Survival analysis was performed using life-table analysis as detailed by Armitage, Berry and Matthews,16 using SPSS version 11 (SPSS Inc., Chicago, Illinois). Asymmetrical binomial confidence limits as described by Rothman17 were calculated using the effective number at risk, as indicated by Murray, Carr and Bulstrode.18 The end-point was defined as a revision to remove the original components. Additionally, revisions were subdivided into four groups depending on whether the procedure was undertaken for aseptic loosening, infection, recurrent dislocation or peri-prosthetic fracture.
Cox’s proportional hazard model19 was used to determine whether the risk of requiring revision surgery was related to age, gender, diagnosis (OA and RA only) or the side of operation. The null hypothesis was that these covariates were not related to revision. Deaths without revision were treated as censored data (with censoring the date of death). Hazard ratios and the corresponding 95% confidence intervals (CI) were reported. Binomial logistic regression was used to determine whether patients lost to follow-up were different from those who had a revision and from those who were not lost to follow-up in terms of age, gender, indication for surgery and the side of operation. Statistical significance was set at a p-value ≤ 0.05.
Response rate and patient’s assessment (Fig. 1⇓).
At ten years, the outcome was known for 1001 (83.5%) THRs and unknown for 197 (16.5%). For those patients in whom the outcome was known, 586 were alive and 415 had died. Of the THRs in whom the outcome was unknown, 42 had died, 57 had moved from their primary residence at the time of their surgery, four were in nursing homes and too unwell to respond to the questionnaire, four expressed their wish not to be contacted and 90 did not reply. Of the 586 alive at ten years, 485 responded to the questionnaire.
At ten years, 439 of 485 (90.5%) respondents to the questionnaire indicated that they were pleased with the outcome of their THR. Nine (1.9%) were dissatisfied, mostly due to persistent pain, five (1%) were not sure and 32 (6.6%) did not respond to the question.
By ten years, the recipients of 62 Charnley THRs (6.2%) had documented revision surgery. In 23, both components had been revised, in nine only the acetabular component, in 13 only the femoral component, in 12 an excision arthroplasty had been performed and in five the outcome was unknown. Aseptic loosening was the most common indication for revision followed by infection and recurrent dislocation (Table I⇓).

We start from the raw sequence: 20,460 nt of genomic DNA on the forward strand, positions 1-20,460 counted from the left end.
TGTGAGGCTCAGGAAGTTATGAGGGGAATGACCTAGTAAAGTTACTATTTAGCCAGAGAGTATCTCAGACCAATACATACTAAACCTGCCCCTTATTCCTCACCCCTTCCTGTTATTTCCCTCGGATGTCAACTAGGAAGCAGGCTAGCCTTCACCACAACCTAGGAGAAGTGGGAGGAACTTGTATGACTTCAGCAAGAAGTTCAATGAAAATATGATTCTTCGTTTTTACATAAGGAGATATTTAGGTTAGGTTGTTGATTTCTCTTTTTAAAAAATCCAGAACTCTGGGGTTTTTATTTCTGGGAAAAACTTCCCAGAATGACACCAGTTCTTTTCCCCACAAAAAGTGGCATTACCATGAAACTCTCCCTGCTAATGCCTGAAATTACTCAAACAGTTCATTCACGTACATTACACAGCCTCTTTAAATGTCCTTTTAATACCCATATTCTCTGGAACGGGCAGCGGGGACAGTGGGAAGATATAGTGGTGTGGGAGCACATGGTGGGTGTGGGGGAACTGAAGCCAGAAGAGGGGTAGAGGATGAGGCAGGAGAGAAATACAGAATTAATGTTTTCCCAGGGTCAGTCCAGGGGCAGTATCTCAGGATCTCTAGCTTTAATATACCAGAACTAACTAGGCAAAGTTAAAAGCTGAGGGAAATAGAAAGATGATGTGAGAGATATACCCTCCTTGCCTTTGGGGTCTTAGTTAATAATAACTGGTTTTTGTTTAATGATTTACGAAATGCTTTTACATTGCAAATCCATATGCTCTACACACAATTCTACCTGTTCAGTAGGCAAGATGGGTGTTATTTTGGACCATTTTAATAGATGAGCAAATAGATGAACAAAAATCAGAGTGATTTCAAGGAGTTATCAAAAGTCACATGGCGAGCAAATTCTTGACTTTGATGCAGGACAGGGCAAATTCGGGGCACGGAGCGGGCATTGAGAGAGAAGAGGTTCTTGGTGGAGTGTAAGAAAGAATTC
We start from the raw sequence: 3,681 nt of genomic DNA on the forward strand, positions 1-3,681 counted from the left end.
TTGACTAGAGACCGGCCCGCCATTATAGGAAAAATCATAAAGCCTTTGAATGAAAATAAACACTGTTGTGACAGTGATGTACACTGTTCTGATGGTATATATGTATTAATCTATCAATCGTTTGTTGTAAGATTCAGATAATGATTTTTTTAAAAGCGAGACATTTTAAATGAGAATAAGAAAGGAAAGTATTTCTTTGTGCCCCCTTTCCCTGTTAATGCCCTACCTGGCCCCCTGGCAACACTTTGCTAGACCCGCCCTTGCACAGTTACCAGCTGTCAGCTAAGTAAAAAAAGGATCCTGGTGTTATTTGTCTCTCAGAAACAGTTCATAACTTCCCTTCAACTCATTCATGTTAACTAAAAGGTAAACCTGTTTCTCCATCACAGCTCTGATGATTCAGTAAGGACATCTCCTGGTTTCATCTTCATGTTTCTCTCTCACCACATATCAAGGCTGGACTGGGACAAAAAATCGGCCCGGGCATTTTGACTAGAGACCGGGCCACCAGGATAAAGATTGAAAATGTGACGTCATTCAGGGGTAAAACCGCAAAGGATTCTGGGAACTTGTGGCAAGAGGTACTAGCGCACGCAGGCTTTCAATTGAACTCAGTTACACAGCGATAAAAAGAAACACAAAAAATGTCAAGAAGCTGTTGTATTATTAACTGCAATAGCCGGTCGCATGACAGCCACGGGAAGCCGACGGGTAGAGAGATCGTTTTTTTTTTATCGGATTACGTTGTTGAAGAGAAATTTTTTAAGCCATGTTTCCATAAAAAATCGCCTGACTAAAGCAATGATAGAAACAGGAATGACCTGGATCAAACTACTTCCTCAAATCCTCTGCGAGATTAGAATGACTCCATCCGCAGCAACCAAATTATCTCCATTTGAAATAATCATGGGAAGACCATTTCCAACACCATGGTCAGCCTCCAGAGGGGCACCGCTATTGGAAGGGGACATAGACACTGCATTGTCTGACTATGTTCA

The survival rate at ten years for the Charnley THRs entered on the Trent regional arthroplasty register in 1990 was 93.1% (95% CI, 91.2 to 94.6), using revision for all causes of failure as the end-point (Table II⇓, Fig. 2⇓). The survival rates at ten years for specific indications for revision were: 95.8% (95% CI, 94.2 to 97.0) for aseptic loosening (Table III⇓); 98.7% (95% CI, 97.6 to 99.3) for infection; 99.1% (95% CI, 98.2 to 99.6) for recurrent dislocation; and 99.7% (95% CI, 99.0 to 99.9 for peri-prosthetic fracture.
Predictive factors for revision.
Using Cox’s regression analysis patients known to have had a revision were compared with those who had not. There was a significant difference between the gender of the patients (hazard ratio 2.21, 95% CI 1.28 to 3.84, p < 0.01). Male patients were more likely to have had a revision. However, the likelihood of revision was not influenced by age (hazard ratio 1.00, 95% CI 0.97 to 1.03, p = 0.93), the indication for the initial surgery (hazard ratio 3.33, 95% CI 0.45 to 24.5, p = 0.24) or the side of operation (hazard ratio 1.04, 95% CI 0.60 to 1.80, p = 0.88).
Loss to follow-up.
There were 197 (16.5%) hips lost to follow-up at ten years. Using binomial logistic regression analysis, there was no statistically significant difference between those lost to follow-up and those not lost in relation to age (odds ratio (OR) 1.0, p = 0.06), gender (OR 0.8, p = 0.14), the indications for initial surgery (OR 0.8 to 1.6, p = 0.5 to 0.6) and the side of operation (OR 1.1, p = 0.47).
Patients who were lost to follow-up were also compared with those who had revision surgery (62). Using binomial logistic regression analysis, there were significantly more women in those lost to follow-up (67%) compared with those who had revision surgery (40%); OR 0.37, p = 0.001. There was also a significant difference between these groups in relation to age (OR 1.0, p = 0.04). However, there was no significant difference with respect to the indications for initial surgery (OR 1.1 to 3.7, p = 0.31 to 0.95) or the side of operation (OR 0.96, p = 0.90).
Radiological failure at five years.